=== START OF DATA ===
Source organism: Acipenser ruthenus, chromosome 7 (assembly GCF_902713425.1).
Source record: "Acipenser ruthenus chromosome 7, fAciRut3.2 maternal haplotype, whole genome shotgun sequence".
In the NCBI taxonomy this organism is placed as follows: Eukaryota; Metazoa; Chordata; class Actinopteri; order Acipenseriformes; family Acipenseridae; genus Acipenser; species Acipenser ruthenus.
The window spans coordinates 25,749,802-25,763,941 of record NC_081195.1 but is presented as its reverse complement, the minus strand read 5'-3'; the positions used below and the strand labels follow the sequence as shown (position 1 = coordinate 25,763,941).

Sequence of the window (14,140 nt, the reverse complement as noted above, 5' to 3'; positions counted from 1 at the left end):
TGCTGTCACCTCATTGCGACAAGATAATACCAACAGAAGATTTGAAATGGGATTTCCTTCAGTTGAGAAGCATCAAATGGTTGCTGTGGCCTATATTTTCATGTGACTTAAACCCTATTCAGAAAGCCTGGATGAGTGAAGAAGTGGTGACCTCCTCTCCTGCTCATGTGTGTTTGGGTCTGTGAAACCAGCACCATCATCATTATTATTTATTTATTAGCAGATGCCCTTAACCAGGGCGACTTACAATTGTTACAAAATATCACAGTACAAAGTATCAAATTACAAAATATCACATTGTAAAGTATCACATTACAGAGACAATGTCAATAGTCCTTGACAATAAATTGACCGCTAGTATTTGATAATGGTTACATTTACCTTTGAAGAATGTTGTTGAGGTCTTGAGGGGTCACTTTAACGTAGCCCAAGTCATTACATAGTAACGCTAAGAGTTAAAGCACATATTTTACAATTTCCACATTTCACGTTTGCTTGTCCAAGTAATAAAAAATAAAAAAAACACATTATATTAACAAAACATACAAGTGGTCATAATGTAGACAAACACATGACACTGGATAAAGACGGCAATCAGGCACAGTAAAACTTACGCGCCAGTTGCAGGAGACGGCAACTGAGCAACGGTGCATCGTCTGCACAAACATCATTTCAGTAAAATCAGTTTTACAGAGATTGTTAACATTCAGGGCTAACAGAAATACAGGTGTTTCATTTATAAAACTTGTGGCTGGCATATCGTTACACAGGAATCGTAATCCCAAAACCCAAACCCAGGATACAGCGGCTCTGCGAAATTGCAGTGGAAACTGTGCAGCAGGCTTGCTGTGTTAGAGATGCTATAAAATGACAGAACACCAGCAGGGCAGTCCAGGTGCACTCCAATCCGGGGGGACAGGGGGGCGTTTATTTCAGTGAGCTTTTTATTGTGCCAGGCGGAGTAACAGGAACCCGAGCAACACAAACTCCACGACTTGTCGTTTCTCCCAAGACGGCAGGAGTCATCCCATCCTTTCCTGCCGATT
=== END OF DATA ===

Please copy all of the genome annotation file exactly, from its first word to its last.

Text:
Source organism: Acipenser ruthenus, chromosome 7 (assembly GCF_902713425.1).
Source record: "Acipenser ruthenus chromosome 7, fAciRut3.2 maternal haplotype, whole genome shotgun sequence".
In the NCBI taxonomy this organism is placed as follows: Eukaryota; Metazoa; Chordata; class Actinopteri; order Acipenseriformes; family Acipenseridae; genus Acipenser; species Acipenser ruthenus.
The window spans coordinates 25,749,802-25,763,941 of record NC_081195.1 but is presented as its reverse complement, the minus strand read 5'-3'; the positions used below and the strand labels follow the sequence as shown (position 1 = coordinate 25,763,941).

Sequence of the window (14,140 nt, the reverse complement as noted above, 5' to 3'; positions counted from 1 at the left end):
TGCTGTCACCTCATTGCGACAAGATAATACCAACAGAAGATTTGAAATGGGATTTCCTTCAGTTGAGAAGCATCAAATGGTTGCTGTGGCCTATATTTTCATGTGACTTAAACCCTATTCAGAAAGCCTGGATGAGTGAAGAAGTGGTGACCTCCTCTCCTGCTCATGTGTGTTTGGGTCTGTGAAACCAGCACCATCATCATTATTATTTATTTATTAGCAGATGCCCTTAACCAGGGCGACTTACAATTGTTACAAAATATCACAGTACAAAGTATCAAATTACAAAATATCACATTGTAAAGTATCACATTACAGAGACAATGTCAATAGTCCTTGACAATAAATTGACCGCTAGTATTTGATAATGGTTACATTTACCTTTGAAGAATGTTGTTGAGGTCTTGAGGGGTCACTTTAACGTAGCCCAAGTCATTACATAGTAACGCTAAGAGTTAAAGCACATATTTTACAATTTCCACATTTCACGTTTGCTTGTCCAAGTAATAAAAAATAAAAAAAACACATTATATTAACAAAACATACAAGTGGTCATAATGTAGACAAACACATGACACTGGATAAAGACGGCAATCAGGCACAGTAAAACTTACGCGCCAGTTGCAGGAGACGGCAACTGAGCAACGGTGCATCGTCTGCACAAACATCATTTCAGTAAAATCAGTTTTACAGAGATTGTTAACATTCAGGGCTAACAGAAATACAGGTGTTTCATTTATAAAACTTGTGGCTGGCATATCGTTACACAGGAATCGTAATCCCAAAACCCAAACCCAGGATACAGCGGCTCTGCGAAATTGCAGTGGAAACTGTGCAGCAGGCTTGCTGTGTTAGAGATGCTATAAAATGACAGAACACCAGCAGGGCAGTCCAGGTGCACTCCAATCCGGGGGGACAGGGGGGCGTTTATTTCAGTGAGCTTTTTATTGTGCCAGGCGGAGTAACAGGAACCCGAGCAACACAAACTCCACGACTTGTCGTTTCTCCCAAGACGGCAGGAGTCATCCCATCCTTTCCTGCCGATT